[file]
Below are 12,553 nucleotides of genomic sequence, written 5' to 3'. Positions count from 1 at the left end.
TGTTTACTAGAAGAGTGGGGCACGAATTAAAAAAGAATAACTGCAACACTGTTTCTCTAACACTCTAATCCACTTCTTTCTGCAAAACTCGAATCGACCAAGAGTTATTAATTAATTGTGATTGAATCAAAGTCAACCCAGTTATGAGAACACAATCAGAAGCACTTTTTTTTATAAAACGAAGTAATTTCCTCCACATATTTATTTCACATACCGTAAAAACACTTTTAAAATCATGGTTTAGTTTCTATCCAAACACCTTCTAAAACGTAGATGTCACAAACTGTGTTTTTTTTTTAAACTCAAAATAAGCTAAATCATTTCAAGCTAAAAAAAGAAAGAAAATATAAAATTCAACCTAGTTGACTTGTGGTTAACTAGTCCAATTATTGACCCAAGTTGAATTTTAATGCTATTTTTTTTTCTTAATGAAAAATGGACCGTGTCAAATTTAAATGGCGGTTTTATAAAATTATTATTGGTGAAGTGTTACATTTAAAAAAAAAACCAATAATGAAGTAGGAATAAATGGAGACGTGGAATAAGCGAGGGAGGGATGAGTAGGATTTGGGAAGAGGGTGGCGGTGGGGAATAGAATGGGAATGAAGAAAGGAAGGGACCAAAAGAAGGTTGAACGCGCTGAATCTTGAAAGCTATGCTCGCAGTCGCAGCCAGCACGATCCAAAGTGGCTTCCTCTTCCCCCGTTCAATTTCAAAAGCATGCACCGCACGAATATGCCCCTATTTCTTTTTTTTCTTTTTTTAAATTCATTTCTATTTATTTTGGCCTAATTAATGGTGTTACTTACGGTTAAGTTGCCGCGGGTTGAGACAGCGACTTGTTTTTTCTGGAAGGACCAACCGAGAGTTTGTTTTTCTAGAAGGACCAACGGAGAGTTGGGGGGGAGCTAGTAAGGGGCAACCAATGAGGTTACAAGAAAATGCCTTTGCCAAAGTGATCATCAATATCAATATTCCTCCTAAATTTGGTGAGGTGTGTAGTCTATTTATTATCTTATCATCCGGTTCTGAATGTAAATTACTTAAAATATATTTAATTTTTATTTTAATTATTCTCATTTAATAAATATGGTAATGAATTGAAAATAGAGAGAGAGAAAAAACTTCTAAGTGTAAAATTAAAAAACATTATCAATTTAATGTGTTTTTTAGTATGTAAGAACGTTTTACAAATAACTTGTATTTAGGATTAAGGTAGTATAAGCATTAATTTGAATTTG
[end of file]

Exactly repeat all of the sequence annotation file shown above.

Below are 12,553 nucleotides of genomic sequence, written 5' to 3'. Positions count from 1 at the left end.
TGTTTACTAGAAGAGTGGGGCACGAATTAAAAAAGAATAACTGCAACACTGTTTCTCTAACACTCTAATCCACTTCTTTCTGCAAAACTCGAATCGACCAAGAGTTATTAATTAATTGTGATTGAATCAAAGTCAACCCAGTTATGAGAACACAATCAGAAGCACTTTTTTTTATAAAACGAAGTAATTTCCTCCACATATTTATTTCACATACCGTAAAAACACTTTTAAAATCATGGTTTAGTTTCTATCCAAACACCTTCTAAAACGTAGATGTCACAAACTGTGTTTTTTTTTTAAACTCAAAATAAGCTAAATCATTTCAAGCTAAAAAAAGAAAGAAAATATAAAATTCAACCTAGTTGACTTGTGGTTAACTAGTCCAATTATTGACCCAAGTTGAATTTTAATGCTATTTTTTTTTCTTAATGAAAAATGGACCGTGTCAAATTTAAATGGCGGTTTTATAAAATTATTATTGGTGAAGTGTTACATTTAAAAAAAAAACCAATAATGAAGTAGGAATAAATGGAGACGTGGAATAAGCGAGGGAGGGATGAGTAGGATTTGGGAAGAGGGTGGCGGTGGGGAATAGAATGGGAATGAAGAAAGGAAGGGACCAAAAGAAGGTTGAACGCGCTGAATCTTGAAAGCTATGCTCGCAGTCGCAGCCAGCACGATCCAAAGTGGCTTCCTCTTCCCCCGTTCAATTTCAAAAGCATGCACCGCACGAATATGCCCCTATTTCTTTTTTTTCTTTTTTTAAATTCATTTCTATTTATTTTGGCCTAATTAATGGTGTTACTTACGGTTAAGTTGCCGCGGGTTGAGACAGCGACTTGTTTTTTCTGGAAGGACCAACCGAGAGTTTGTTTTTCTAGAAGGACCAACGGAGAGTTGGGGGGGAGCTAGTAAGGGGCAACCAATGAGGTTACAAGAAAATGCCTTTGCCAAAGTGATCATCAATATCAATATTCCTCCTAAATTTGGTGAGGTGTGTAGTCTATTTATTATCTTATCATCCGGTTCTGAATGTAAATTACTTAAAATATATTTAATTTTTATTTTAATTATTCTCATTTAATAAATATGGTAATGAATTGAAAATAGAGAGAGAGAAAAAACTTCTAAGTGTAAAATTAAAAAACATTATCAATTTAATGTGTTTTTTAGTATGTAAGAACGTTTTACAAATAACTTGTATTTAGGATTAAGGTAGTATAAGCATTAATTTGAATTTG